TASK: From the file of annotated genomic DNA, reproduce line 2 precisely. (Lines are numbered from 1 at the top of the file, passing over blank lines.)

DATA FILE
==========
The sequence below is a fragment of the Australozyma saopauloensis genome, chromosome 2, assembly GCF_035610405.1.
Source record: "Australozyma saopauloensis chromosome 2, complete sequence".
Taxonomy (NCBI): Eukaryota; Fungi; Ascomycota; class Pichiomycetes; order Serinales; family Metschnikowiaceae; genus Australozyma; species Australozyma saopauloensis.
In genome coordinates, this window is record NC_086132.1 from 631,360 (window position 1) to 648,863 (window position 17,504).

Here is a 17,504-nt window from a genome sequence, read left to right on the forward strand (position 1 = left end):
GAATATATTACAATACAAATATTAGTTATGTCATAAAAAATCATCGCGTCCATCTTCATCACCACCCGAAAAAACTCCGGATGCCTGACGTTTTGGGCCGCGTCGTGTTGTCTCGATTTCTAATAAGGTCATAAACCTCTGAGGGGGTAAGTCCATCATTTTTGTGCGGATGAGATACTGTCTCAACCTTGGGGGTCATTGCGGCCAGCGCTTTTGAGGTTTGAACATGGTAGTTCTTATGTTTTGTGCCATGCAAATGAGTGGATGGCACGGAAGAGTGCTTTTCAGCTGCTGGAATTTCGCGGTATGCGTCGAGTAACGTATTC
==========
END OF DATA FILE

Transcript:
Source record: "Australozyma saopauloensis chromosome 2, complete sequence".